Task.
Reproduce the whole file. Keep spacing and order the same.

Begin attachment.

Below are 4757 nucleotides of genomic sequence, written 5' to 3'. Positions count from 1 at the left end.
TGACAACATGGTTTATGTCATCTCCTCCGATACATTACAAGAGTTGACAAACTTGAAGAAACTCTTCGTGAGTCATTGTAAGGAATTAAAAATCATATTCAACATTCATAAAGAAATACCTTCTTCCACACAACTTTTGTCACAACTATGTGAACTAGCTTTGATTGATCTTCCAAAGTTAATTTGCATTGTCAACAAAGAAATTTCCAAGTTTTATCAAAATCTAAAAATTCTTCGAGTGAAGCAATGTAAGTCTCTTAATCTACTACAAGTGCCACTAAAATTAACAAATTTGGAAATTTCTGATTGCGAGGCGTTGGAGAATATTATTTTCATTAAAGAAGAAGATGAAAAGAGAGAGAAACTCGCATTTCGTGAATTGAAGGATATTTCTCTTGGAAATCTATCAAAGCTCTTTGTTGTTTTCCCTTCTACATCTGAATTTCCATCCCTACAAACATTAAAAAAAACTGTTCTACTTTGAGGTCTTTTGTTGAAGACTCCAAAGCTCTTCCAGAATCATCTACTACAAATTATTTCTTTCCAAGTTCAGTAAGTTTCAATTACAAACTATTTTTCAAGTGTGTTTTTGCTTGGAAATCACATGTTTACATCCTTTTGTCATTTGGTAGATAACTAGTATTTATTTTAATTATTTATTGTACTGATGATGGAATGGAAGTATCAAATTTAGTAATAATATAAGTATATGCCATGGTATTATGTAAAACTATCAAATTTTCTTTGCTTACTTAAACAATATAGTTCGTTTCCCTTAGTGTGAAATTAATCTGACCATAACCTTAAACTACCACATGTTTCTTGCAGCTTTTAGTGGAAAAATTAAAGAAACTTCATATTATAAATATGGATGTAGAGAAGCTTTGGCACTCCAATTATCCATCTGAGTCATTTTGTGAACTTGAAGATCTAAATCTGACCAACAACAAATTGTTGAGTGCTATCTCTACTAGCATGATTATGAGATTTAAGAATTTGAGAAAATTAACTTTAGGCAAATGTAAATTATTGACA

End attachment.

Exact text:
Below are 4757 nucleotides of genomic sequence, written 5' to 3'. Positions count from 1 at the left end.
TGACAACATGGTTTATGTCATCTCCTCCGATACATTACAAGAGTTGACAAACTTGAAGAAACTCTTCGTGAGTCATTGTAAGGAATTAAAAATCATATTCAACATTCATAAAGAAATACCTTCTTCCACACAACTTTTGTCACAACTATGTGAACTAGCTTTGATTGATCTTCCAAAGTTAATTTGCATTGTCAACAAAGAAATTTCCAAGTTTTATCAAAATCTAAAAATTCTTCGAGTGAAGCAATGTAAGTCTCTTAATCTACTACAAGTGCCACTAAAATTAACAAATTTGGAAATTTCTGATTGCGAGGCGTTGGAGAATATTATTTTCATTAAAGAAGAAGATGAAAAGAGAGAGAAACTCGCATTTCGTGAATTGAAGGATATTTCTCTTGGAAATCTATCAAAGCTCTTTGTTGTTTTCCCTTCTACATCTGAATTTCCATCCCTACAAACATTAAAAAAAACTGTTCTACTTTGAGGTCTTTTGTTGAAGACTCCAAAGCTCTTCCAGAATCATCTACTACAAATTATTTCTTTCCAAGTTCAGTAAGTTTCAATTACAAACTATTTTTCAAGTGTGTTTTTGCTTGGAAATCACATGTTTACATCCTTTTGTCATTTGGTAGATAACTAGTATTTATTTTAATTATTTATTGTACTGATGATGGAATGGAAGTATCAAATTTAGTAATAATATAAGTATATGCCATGGTATTATGTAAAACTATCAAATTTTCTTTGCTTACTTAAACAATATAGTTCGTTTCCCTTAGTGTGAAATTAATCTGACCATAACCTTAAACTACCACATGTTTCTTGCAGCTTTTAGTGGAAAAATTAAAGAAACTTCATATTATAAATATGGATGTAGAGAAGCTTTGGCACTCCAATTATCCATCTGAGTCATTTTGTGAACTTGAAGATCTAAATCTGACCAACAACAAATTGTTGAGTGCTATCTCTACTAGCATGATTATGAGATTTAAGAATTTGAGAAAATTAACTTTAGGCAAATGTAAATTATTGACA